Zimbabwe goes into second match in Harare facing a must-win situation after losing the first ODI
Zimbabwe goes into the second One-Day International against Pakistan in Harare on Saturday (October 3), knowing that a win is imperative, since another loss will mean it has no chance to triumph in the three-match series.
So far, the home side has not been able to register any victory in the series, with Pakistan winning the both Twenty20 Internationals – by 13 and 15 runs respectively – in closely fought encounters. Pakistan was then propelled by Yasir Shah in the first ODI in Harare on Thursday, his career-best 6 for 26 helping register a massive 131-run win.
Zimbabwe is now faced with a situation that requires it to win at all costs. Its last win came exactly two months ago, onAugust 2, when it beat a tough New Zealand side by seven wickets in an ODI. Crucial to that victory was its batting, as it chased 304 with an over to spare.
But the runs dried up for Zimbabwe in the months thereafter, and that has been at the root of its problems. It was in evidence during the T20Is, when it totalled 121 and 123 in the two matches. And it was again a problem in the ODI on Thursday, when it was bowled out for 128 in 37 overs, chasing a target of 260. Its highest scorer was Sean Williams, with his 31-ball 26, followed by captain Elton Chigumbura’s 30-ball 22, as the batsmen struggled to rotate strike and stitch together partnerships.
Afterwards, Yasir said the batsmen were troubled by his variations. "When I was coming here today from the hotel, my plan was very simple: just to bowl wicket-to-wicket and control my line and length, because this was my first game on this tour," he said. "That worked for me. The first thing was for me to control my line and length. In between that, there are varieties. I think the Zimbabwean batsmen weren't able to read my variations when I was bowling googlies or flippers or legbreaks, and that was troubling them a lot."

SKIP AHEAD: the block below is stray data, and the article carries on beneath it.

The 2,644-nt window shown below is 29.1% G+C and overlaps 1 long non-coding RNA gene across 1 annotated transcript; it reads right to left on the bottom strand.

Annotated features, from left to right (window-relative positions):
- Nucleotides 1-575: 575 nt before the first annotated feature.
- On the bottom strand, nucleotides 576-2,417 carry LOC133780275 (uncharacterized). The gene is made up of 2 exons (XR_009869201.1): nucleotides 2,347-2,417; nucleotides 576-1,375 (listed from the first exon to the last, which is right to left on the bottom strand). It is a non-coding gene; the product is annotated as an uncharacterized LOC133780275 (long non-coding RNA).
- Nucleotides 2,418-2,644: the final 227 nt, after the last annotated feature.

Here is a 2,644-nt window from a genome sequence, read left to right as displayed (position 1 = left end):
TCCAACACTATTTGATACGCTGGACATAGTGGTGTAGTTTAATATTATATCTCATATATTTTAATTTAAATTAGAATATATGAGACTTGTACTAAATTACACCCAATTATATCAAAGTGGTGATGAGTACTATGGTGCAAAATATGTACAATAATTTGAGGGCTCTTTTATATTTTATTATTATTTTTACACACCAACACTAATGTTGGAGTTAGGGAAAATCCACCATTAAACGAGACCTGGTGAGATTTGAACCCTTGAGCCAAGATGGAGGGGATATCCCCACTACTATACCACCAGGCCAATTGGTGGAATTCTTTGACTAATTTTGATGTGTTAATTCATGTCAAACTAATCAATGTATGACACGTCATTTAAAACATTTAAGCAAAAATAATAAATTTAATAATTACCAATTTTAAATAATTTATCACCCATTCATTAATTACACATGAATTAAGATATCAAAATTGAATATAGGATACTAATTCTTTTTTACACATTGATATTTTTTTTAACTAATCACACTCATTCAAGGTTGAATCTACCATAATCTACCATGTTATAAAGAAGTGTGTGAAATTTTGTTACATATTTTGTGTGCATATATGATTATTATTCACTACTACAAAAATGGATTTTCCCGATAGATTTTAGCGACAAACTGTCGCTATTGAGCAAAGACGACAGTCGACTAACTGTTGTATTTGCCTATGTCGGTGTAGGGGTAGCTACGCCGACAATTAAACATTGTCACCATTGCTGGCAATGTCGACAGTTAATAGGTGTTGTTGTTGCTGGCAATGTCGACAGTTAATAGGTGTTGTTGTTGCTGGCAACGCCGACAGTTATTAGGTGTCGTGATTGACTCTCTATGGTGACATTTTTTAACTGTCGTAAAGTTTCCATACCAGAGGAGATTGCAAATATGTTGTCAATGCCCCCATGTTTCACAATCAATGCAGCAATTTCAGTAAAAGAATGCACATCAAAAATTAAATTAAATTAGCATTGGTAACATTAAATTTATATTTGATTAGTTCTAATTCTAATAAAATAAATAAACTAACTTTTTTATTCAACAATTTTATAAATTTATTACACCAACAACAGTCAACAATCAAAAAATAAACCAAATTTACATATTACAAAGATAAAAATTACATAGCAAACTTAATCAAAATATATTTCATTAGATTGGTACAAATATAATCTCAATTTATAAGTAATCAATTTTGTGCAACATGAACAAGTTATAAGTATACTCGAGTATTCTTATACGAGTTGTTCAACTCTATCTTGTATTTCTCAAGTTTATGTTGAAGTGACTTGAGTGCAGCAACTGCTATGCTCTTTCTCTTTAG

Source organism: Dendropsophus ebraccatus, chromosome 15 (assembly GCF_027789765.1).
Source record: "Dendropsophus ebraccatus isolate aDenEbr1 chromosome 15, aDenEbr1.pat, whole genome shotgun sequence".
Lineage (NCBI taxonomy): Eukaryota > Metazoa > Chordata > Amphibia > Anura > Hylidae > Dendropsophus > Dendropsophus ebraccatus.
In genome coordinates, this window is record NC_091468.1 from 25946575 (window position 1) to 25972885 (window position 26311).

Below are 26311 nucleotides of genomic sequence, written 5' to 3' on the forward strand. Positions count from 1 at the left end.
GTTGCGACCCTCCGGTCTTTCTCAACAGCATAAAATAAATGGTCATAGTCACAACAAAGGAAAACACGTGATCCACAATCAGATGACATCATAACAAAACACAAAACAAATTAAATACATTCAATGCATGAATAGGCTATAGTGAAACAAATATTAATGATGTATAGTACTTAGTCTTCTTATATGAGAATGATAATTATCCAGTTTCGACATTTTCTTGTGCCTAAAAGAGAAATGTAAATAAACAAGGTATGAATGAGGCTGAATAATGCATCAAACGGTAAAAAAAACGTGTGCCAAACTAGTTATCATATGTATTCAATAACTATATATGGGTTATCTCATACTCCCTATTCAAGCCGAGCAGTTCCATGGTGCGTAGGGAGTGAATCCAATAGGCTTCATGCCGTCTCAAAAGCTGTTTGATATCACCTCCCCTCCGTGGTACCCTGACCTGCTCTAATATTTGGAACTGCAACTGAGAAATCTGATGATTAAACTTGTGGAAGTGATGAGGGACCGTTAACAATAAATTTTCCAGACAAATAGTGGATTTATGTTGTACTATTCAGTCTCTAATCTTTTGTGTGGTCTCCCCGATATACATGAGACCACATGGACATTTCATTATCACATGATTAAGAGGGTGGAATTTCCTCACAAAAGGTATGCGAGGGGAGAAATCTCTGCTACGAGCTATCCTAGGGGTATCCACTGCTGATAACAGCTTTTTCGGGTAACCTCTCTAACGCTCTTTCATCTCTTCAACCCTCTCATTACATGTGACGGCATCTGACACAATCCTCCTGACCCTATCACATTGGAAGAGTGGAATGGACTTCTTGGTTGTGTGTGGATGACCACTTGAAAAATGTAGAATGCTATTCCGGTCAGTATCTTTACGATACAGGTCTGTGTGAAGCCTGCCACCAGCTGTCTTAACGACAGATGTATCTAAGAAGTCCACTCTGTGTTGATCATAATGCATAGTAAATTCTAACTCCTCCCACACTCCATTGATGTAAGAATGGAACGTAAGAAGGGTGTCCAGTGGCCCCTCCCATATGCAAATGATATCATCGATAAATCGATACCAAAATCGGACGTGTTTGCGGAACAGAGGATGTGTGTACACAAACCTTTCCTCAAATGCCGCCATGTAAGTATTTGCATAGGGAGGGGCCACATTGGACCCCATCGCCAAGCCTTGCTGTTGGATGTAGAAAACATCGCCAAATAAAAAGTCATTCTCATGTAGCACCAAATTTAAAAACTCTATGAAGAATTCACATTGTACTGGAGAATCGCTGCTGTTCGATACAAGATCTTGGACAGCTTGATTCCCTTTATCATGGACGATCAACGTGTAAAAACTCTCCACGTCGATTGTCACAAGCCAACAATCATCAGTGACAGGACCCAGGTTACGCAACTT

As far as its bowling was concerned, Zimbabwe fared only marginally better. It had Pakistan in trouble at 35 for 3, but its bowlers couldn’t capitalise on the advantage. Shoaib Malik and Sarfraz Ahmed then steadied the ship with a 65-run stand for the fourth wicket, before Imad Wasim and Mohammad Rizwan scored half-centuries, putting on 124 for the sixth wicket to add gloss to the total.
Pakistan has had good performances all through. There was a display of grit, as its middle order remained solid despite the top order struggling. The pace bowlers excelled as well, even though it was the spinners who claimed all the wickets on Thursday.
Zimbabwe will need to lift its game in all departments if it is to push the series into a decider, and it will need its players – both batsmen and bowlers – to step up if it is to challenge a strong Pakistan side.
It is certainly capable of doing so. Chigumbura's move to No. 4 on ODIs has brought solidity, and in the likes of Sikandar Raza Butt and Williams, there is experience and the ability to withstand tough spells. With the ball, meanwhile, Graeme Cremer can be a handful on his day with his legspin, while Chamu Chibhabha’s form, with both bat and ball, will be crucial.
If Zimbabwe can string together a cohesive performance, it will be well-placed to keep the series alive.
Zimbabwe: Elton Chigumbura (capt), Sikandar Raza Butt, Chamunorwa Chibhabha, Graeme Cremer, Craig Ervine, Luke Jongwe, Neville Madziva, Hamilton Masakadza, Christopher Mpofu, Richmond Mutumbami (wk), Taurai Muzarabani, John Nyumbu, Tinashe Panyangara, Prosper Utseya, Malcolm Waller, Sean Williams.
Pakistan: Azhar Ali (capt), Mohammad Hafeez, Ahmed Shehzad, Sohaib Maqsood, Shoaib Malik, Babar Azam, Sarfraz Ahmed (wk), Mohammad Rizwan, Immad Wasim, Anwar Ali, Wahab Riaz, Yasir Shah, Rahat Ali, Mohammad Irfan, Asad Shafiq, Bilal Ali.